Anna vigorously pursues the extension of perceptual life, strives to explore the original existence mode of life, and earnestly calls for the return of human nature. This behavior mode and understanding of life are understandable, but it does not mean that we should completely abandon even a little bit of rational constraints. Anna in the pursuit of spiritual freedom and practice of the liberation of human nature at the same time fell into the sensual error of indulgence. The freedom she sought to cast off the shackles of society was a selfish freedom, a freedom without scruples, a satisfaction of emotional and possessive desires.

Freedom is not a simple sense of doing whatever you want to do, but a rational sense of active life stretch. If we abandon the principle of reason and only recognize the freedom of the individual, then the freedom of the individual can easily constitute a violation of the freedom of another person, harm the interests of the surrounding groups, lead to contradictions and conflicts, and ultimately make the freedom of the individual insecure and unstable. Just as the pareto principle in economics requires, the realization of individual freedom must be restrained by rationality to ensure the freedom of the whole society is not reduced, that is, the increase of individual freedom must be presupposed by respecting the freedom of other relevant individuals.

It is only under the guidance of reason that each individual seeks his or her own freedom that he or she will be recognized by the social subject. Freedom must be combined with reason to manifest and realize, so as to form a complete concept of moral self-discipline. On the contrary, freedom without reason is at best an empirical self, not a positive extension of life. Only by constraining oneself with the power of reason, realizing the unity of sensibility and rationality, and establishing a sound ideal personality, can we achieve the true state of freedom, which is the highest state that human beings should pursue.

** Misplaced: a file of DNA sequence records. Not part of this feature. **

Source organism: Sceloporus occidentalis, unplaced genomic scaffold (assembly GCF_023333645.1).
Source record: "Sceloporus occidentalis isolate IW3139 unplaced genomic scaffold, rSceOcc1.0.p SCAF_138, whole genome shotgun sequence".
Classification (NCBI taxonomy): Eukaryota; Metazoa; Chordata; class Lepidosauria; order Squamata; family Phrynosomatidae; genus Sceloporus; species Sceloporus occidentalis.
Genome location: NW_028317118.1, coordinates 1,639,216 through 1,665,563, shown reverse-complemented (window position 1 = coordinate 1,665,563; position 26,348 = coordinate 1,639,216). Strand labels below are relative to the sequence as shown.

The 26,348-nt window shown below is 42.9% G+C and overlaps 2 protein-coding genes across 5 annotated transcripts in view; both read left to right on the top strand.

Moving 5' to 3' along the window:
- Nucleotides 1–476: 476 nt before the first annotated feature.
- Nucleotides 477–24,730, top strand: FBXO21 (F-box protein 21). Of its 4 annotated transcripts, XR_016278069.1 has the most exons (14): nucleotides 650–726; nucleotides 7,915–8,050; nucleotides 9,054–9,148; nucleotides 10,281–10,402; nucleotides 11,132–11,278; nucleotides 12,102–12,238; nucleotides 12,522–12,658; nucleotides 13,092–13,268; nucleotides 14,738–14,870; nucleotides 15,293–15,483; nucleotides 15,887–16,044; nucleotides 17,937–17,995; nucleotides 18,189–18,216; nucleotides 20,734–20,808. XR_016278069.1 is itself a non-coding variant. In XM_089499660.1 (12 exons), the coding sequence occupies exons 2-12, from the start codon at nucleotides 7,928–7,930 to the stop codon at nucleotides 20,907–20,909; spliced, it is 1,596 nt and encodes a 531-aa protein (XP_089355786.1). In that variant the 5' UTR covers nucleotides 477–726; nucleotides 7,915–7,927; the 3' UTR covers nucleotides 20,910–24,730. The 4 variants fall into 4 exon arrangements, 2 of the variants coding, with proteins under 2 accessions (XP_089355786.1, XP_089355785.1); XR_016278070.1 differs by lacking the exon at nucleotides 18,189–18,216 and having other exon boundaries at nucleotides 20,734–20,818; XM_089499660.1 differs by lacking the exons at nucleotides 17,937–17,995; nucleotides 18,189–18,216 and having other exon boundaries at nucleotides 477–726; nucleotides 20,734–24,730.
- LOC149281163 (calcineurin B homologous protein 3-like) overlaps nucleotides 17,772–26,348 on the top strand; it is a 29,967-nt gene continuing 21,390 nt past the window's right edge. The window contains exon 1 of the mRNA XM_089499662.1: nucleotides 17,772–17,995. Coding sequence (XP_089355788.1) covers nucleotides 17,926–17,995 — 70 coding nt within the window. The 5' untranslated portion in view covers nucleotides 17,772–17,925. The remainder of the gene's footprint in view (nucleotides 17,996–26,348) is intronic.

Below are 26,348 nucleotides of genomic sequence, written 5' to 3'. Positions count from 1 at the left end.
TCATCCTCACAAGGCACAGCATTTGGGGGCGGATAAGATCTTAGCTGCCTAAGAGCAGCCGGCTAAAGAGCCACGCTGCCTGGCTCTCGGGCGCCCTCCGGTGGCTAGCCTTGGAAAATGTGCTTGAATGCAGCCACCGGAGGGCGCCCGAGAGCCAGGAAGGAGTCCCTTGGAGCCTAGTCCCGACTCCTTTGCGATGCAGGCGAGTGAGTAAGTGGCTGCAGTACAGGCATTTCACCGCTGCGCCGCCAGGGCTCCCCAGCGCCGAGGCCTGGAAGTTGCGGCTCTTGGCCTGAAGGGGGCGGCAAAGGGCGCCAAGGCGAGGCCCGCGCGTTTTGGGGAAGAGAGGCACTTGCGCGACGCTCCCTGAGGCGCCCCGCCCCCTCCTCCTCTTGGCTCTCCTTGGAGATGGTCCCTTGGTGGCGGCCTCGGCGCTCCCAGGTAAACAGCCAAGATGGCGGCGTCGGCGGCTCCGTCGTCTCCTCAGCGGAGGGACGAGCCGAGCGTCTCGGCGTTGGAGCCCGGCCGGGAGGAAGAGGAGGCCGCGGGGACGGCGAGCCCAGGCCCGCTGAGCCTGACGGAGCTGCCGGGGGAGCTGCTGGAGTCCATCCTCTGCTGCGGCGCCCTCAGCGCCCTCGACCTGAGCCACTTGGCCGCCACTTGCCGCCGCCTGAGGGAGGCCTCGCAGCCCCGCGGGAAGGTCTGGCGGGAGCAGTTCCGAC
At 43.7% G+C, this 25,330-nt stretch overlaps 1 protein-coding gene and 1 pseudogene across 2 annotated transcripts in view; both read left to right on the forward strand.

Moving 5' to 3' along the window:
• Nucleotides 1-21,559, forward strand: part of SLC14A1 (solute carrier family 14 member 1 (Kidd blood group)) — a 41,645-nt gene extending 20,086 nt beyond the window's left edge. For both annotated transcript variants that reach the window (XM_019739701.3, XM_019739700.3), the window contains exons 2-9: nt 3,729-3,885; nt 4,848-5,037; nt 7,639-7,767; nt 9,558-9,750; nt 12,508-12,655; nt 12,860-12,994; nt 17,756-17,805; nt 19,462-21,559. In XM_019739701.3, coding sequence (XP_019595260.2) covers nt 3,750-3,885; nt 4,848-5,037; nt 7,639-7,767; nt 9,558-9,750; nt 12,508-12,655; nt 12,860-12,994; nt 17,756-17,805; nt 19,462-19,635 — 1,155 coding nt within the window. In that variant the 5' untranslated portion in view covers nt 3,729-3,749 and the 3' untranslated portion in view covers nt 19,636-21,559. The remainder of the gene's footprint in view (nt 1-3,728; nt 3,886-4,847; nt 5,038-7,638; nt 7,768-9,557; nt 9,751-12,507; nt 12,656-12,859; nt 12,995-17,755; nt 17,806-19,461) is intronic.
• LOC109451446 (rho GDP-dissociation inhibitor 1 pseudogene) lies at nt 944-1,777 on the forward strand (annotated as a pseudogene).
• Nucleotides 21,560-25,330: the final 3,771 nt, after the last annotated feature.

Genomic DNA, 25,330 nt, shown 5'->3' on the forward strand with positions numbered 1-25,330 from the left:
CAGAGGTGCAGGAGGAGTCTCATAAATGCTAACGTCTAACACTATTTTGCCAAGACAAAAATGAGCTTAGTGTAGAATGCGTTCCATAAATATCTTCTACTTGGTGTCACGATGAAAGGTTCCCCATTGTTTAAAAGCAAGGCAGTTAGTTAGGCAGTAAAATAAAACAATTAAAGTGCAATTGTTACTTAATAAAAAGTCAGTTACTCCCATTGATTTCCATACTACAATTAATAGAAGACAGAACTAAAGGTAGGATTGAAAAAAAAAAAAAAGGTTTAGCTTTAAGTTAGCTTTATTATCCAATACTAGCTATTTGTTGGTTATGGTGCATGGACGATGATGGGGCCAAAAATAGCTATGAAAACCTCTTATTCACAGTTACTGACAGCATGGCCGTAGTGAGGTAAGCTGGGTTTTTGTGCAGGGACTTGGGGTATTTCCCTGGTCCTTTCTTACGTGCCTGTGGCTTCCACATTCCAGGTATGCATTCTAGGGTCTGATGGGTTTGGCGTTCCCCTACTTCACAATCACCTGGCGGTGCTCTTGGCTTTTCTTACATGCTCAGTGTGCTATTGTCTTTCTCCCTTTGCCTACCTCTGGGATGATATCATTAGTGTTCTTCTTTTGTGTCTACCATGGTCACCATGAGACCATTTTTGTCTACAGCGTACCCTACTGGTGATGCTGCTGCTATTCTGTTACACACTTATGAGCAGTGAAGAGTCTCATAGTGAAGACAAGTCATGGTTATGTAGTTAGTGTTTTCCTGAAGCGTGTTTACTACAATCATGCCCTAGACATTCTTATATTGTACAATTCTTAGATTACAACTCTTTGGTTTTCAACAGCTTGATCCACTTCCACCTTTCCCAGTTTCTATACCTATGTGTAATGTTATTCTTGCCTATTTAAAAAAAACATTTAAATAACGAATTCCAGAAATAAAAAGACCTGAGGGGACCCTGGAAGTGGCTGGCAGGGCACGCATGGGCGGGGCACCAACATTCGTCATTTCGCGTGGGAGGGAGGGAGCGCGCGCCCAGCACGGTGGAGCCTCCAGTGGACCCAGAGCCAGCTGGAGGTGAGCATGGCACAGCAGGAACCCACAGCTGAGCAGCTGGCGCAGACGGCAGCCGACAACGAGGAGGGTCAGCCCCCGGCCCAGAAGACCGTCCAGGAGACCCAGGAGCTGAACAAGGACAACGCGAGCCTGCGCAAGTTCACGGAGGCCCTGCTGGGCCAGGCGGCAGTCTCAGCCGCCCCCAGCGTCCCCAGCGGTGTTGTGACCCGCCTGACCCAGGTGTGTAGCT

Moreover, Tolstoy saw that in Russia, with the development of urban civilization and material civilization, people’s natural emotions were suppressed, subjectivity gradually lost, and they became the slaves of selfish desires. In the novel, Levin is a man who loses himself in the bureaucratic strife. Through this character, the author shows his reflection on rationality and his deep worry about the alienation of human nature. In the novel, Tolstoy also created two environments, two kinds of aristocrats, through the lives of Levin and Anna. One was the city, where the Karenin, the Oblonsky, and the Vronsky aristocracy lived.

The other was the countryside, where the Levin aristocracy lived. The former is far from nature, for selfish desire to slowly lose the natural emotion of people. In the competition between human beastliness and human nature, they gradually abandon the good self for their own selfish desires. And the latter is in the natural environment, in the real work to exercise the body, purify the mind, get real happiness. Tolstoy shows his opposition to urban civilization through different aristocratic attitudes towards nature. From the cultural point of view, Anna’s tragedy should be the manifestation of Russian cultural tragedy.